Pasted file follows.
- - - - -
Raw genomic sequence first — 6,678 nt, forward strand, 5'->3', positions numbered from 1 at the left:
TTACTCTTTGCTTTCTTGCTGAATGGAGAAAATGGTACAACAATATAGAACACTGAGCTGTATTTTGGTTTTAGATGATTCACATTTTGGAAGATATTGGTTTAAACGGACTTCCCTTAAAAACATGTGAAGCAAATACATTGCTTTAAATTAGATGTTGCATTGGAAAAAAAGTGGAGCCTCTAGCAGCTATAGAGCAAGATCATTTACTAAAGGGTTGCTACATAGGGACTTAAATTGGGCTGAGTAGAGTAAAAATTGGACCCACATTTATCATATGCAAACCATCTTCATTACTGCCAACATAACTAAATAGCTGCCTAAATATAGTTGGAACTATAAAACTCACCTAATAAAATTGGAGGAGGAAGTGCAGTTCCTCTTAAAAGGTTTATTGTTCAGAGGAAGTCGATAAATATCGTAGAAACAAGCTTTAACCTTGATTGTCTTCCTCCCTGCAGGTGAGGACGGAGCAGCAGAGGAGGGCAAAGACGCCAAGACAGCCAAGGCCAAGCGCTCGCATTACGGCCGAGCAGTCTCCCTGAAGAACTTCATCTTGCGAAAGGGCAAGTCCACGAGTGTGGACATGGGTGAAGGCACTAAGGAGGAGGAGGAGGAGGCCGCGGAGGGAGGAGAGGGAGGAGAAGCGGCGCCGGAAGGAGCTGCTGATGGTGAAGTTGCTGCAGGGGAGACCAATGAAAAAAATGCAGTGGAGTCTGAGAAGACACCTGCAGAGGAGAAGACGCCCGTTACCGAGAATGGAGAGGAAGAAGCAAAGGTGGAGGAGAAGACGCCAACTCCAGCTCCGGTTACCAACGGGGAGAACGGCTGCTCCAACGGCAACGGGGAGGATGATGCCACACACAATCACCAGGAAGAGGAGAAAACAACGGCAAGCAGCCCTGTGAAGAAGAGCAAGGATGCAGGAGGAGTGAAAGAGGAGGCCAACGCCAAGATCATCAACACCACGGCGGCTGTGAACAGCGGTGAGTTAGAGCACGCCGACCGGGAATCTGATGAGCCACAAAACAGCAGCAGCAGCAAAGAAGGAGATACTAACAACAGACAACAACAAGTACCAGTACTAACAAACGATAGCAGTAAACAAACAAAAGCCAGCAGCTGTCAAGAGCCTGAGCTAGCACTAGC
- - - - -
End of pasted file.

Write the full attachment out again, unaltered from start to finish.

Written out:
Raw genomic sequence first — 6,678 nt, forward strand, 5'->3', positions numbered from 1 at the left:
TTACTCTTTGCTTTCTTGCTGAATGGAGAAAATGGTACAACAATATAGAACACTGAGCTGTATTTTGGTTTTAGATGATTCACATTTTGGAAGATATTGGTTTAAACGGACTTCCCTTAAAAACATGTGAAGCAAATACATTGCTTTAAATTAGATGTTGCATTGGAAAAAAAGTGGAGCCTCTAGCAGCTATAGAGCAAGATCATTTACTAAAGGGTTGCTACATAGGGACTTAAATTGGGCTGAGTAGAGTAAAAATTGGACCCACATTTATCATATGCAAACCATCTTCATTACTGCCAACATAACTAAATAGCTGCCTAAATATAGTTGGAACTATAAAACTCACCTAATAAAATTGGAGGAGGAAGTGCAGTTCCTCTTAAAAGGTTTATTGTTCAGAGGAAGTCGATAAATATCGTAGAAACAAGCTTTAACCTTGATTGTCTTCCTCCCTGCAGGTGAGGACGGAGCAGCAGAGGAGGGCAAAGACGCCAAGACAGCCAAGGCCAAGCGCTCGCATTACGGCCGAGCAGTCTCCCTGAAGAACTTCATCTTGCGAAAGGGCAAGTCCACGAGTGTGGACATGGGTGAAGGCACTAAGGAGGAGGAGGAGGAGGCCGCGGAGGGAGGAGAGGGAGGAGAAGCGGCGCCGGAAGGAGCTGCTGATGGTGAAGTTGCTGCAGGGGAGACCAATGAAAAAAATGCAGTGGAGTCTGAGAAGACACCTGCAGAGGAGAAGACGCCCGTTACCGAGAATGGAGAGGAAGAAGCAAAGGTGGAGGAGAAGACGCCAACTCCAGCTCCGGTTACCAACGGGGAGAACGGCTGCTCCAACGGCAACGGGGAGGATGATGCCACACACAATCACCAGGAAGAGGAGAAAACAACGGCAAGCAGCCCTGTGAAGAAGAGCAAGGATGCAGGAGGAGTGAAAGAGGAGGCCAACGCCAAGATCATCAACACCACGGCGGCTGTGAACAGCGGTGAGTTAGAGCACGCCGACCGGGAATCTGATGAGCCACAAAACAGCAGCAGCAGCAAAGAAGGAGATACTAACAACAGACAACAACAAGTACCAGTACTAACAAACGATAGCAGTAAACAAACAAAAGCCAGCAGCTGTCAAGAGCCTGAGCTAGCACTAGC